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Scientists Link Genetic Pathway To Development Of Hearing

Date:
August 19, 2005
Source:
Emory University Health Sciences Center
Summary:
New research findings detail how sensory hair cells in the ear develop unique shapes that enable the perception of sound. The development of cochlea and hair cells is dependent on a genetic pathway called the PCP (planar cell polarity) pathway.

ATLANTA -- Scientists are one step closer to understanding the geneticpathway involved in the development of hearing. New research findings,published online this week in the journal Nature Genetics, detail howsensory hair cells in the ear -- the cells largely responsible forhearing -- develop unique shapes that enable the perception of sound.

Located in the spiraled cochlea, the hearing portion of the innerear, the hair cells transform the mechanical vibrations that enter theear in the form of sound waves into chemical signals, which they thendirect to the brain. Ping Chen, PhD, assistant professor of cellbiology at Emory University School of Medicine, and her colleaguesfound that the development of cochlea and hair cells is dependent on agenetic pathway called the PCP (planar cell polarity) pathway.

Although some species, including birds, are capable ofre-growing hair cells, mammals lack the ability to naturally regeneratehair cells. Thus individuals born with improperly developed hair cells,or those who lose them through trauma, disease, environmental factorsor aging, cannot regain their hearing. Reports from the NationalInstitutes of Health (NIH) indicate that severe hearing impairmentaffects 28 million Americans. That number includes the approximately4,000 Americans each year who suffer from sudden deafness, and theroughly 12,000 children born each year with difficulty hearing.

Scientists have been optimistic that by discovering the genesinvolved in development of the ear they could learn the molecular andgenetic basis for some forms of deafness and offer promises for futureefforts in hearing restoration. For the past two decades they haveunderstood that the unique asymmetrical shape of hair cells was anessential part of their proper function. However, it was not clearwhich genes were involved in the development of this polarized shapewithin the cochlea. By using mouse models, Dr. Chen and her researchteam discovered that the PCP pathway is involved in shaping the cochleaand the sensory hair cells. Mutations within this genetic pathwayimpact the shape of the cochlea and the polarity of the sensory haircells that are essential for hearing.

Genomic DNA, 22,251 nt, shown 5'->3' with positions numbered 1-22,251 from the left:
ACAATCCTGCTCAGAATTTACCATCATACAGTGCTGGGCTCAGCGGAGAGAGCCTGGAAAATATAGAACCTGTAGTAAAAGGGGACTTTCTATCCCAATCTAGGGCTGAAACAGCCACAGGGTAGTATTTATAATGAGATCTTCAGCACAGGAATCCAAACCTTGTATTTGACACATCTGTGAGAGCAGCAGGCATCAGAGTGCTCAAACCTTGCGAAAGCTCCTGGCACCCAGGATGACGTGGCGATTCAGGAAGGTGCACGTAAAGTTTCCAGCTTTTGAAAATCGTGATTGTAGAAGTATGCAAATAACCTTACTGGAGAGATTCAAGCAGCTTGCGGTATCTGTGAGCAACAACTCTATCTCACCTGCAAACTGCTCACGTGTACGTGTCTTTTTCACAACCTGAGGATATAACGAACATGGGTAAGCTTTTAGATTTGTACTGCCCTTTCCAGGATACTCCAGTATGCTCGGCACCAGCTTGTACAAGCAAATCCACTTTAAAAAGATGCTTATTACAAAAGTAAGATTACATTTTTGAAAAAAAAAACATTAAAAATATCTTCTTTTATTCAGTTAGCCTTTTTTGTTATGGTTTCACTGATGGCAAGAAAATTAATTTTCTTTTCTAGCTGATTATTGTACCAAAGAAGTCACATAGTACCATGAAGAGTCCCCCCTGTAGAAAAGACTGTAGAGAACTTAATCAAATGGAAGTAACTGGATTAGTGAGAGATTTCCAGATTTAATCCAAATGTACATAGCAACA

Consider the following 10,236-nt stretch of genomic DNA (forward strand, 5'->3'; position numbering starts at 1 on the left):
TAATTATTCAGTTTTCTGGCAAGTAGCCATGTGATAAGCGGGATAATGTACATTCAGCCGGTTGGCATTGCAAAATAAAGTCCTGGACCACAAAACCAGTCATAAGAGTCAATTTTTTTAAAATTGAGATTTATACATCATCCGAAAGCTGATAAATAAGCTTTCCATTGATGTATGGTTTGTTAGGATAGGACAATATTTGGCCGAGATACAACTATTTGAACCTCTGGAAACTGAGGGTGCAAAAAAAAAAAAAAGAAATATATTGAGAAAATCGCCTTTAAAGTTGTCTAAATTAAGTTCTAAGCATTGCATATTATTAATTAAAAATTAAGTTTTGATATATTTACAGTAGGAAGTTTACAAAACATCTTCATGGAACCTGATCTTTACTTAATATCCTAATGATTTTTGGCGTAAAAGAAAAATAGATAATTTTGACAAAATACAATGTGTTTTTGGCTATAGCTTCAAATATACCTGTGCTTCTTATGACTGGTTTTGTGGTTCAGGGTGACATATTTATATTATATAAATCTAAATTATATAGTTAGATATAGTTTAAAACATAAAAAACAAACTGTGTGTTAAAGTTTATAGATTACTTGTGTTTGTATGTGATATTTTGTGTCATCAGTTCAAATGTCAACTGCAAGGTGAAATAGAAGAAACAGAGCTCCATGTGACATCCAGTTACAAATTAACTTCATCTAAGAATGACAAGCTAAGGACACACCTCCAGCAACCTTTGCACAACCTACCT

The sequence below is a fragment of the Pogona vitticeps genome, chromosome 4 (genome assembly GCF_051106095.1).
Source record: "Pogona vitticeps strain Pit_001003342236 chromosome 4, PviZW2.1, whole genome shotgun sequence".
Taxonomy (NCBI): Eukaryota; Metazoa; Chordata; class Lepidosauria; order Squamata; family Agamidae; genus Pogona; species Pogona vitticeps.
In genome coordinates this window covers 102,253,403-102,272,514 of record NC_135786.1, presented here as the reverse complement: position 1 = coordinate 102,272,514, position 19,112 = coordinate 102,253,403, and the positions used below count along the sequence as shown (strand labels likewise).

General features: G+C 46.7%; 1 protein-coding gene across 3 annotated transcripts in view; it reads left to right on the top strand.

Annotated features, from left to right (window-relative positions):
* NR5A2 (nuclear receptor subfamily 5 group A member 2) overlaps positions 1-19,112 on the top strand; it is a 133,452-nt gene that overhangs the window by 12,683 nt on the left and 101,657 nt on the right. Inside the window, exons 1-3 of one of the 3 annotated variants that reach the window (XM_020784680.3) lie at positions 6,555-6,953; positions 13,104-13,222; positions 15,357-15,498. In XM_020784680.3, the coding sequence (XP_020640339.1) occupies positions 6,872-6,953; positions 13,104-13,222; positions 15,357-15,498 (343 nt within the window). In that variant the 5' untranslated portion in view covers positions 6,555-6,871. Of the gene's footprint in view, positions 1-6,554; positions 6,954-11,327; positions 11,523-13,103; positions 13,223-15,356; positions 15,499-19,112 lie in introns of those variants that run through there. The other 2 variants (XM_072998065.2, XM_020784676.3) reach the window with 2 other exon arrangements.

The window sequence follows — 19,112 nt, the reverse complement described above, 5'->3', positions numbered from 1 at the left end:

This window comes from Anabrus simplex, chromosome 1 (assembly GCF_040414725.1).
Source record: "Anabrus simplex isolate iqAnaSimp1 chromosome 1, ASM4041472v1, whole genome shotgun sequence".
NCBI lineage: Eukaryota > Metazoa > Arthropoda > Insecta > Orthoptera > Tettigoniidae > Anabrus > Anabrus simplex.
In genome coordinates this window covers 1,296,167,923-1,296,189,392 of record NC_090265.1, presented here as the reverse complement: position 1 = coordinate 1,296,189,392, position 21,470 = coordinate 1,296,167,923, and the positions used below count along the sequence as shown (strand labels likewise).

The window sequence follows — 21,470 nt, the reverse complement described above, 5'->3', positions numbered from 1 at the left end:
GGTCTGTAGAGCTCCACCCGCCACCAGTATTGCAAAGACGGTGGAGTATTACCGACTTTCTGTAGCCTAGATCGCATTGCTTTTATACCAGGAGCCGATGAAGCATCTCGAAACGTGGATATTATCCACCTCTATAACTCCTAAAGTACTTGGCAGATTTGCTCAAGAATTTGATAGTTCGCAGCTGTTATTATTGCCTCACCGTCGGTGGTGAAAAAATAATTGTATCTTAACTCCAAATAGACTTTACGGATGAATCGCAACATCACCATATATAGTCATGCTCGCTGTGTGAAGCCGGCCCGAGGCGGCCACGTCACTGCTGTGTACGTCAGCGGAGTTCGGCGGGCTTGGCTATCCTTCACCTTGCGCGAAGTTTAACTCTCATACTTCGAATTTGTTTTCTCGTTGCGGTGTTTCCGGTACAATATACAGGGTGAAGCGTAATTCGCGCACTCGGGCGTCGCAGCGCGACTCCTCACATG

"This basic molecular pathway is involved in regulating manyother aspects of embryonic development in addition to the formation ofthe polarized structure of the auditory sensory organ," says Dr. Chen."Finding out which processes are involved in the formation of thesepolarized cells is an essential, fundamental issue for bothdevelopmental and cell biologists."

Other authors of the study included Jianbo Wang and AnthonyWynshaw-Boris from the University of California San Diego School ofMedicine, Sharayne Mark, Xiaohui Zhang, Dong Qian, Seung-Jong Yoo,Kristen Radde-Gallwitz, Yanping Zhang, Xi Lin from Emory UniversitySchool of Medicine, and Andres Collazo from House Ear Institute.

The research was funded by the NIH and the Woodruff Foundation.


Story Source:

The above story is based on materials provided by Emory University Health Sciences Center. Note: Materials may be edited for content and length.


Cite This Page:

Emory University Health Sciences Center. "Scientists Link Genetic Pathway To Development Of Hearing." ScienceDaily. ScienceDaily, 19 August 2005. <www.sciencedaily.com/releases/2005/08/050819124431.htm>.
Emory University Health Sciences Center. (2005, August 19). Scientists Link Genetic Pathway To Development Of Hearing. ScienceDaily. Retrieved October 1, 2014 from www.sciencedaily.com/releases/2005/08/050819124431.htm
Emory University Health Sciences Center. "Scientists Link Genetic Pathway To Development Of Hearing." ScienceDaily. www.sciencedaily.com/releases/2005/08/050819124431.htm (accessed October 1, 2014).

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